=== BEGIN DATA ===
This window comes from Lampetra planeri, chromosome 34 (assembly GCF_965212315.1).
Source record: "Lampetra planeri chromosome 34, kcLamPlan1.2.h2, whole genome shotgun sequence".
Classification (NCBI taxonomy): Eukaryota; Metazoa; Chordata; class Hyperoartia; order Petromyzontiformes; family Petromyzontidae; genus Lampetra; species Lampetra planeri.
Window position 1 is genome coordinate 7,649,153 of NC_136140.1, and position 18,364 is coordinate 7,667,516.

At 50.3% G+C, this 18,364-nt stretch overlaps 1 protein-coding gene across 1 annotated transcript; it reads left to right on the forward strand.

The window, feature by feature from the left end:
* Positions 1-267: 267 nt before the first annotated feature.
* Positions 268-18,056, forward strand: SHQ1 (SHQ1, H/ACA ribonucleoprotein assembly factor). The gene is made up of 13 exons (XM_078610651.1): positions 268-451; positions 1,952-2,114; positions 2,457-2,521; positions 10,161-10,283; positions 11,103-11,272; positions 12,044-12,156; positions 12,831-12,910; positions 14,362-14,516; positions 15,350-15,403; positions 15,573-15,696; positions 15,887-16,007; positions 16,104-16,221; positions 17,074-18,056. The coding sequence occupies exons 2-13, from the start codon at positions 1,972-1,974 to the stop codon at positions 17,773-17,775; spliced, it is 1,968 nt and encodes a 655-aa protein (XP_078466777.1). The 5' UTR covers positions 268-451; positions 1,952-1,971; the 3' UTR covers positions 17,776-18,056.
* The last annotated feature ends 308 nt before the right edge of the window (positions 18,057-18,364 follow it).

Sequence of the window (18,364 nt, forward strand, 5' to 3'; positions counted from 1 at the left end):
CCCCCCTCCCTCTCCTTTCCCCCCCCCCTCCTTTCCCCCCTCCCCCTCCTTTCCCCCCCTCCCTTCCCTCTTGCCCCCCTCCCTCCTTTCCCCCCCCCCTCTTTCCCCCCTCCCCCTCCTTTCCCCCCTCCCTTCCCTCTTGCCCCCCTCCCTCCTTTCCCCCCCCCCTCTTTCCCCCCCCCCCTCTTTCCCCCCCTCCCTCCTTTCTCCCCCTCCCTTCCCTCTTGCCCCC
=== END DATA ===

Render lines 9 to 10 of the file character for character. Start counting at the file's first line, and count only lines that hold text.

* The last annotated feature ends 308 nt before the right edge of the window (positions 18,057-18,364 follow it).

Sequence of the window (18,364 nt, forward strand, 5' to 3'; positions counted from 1 at the left end):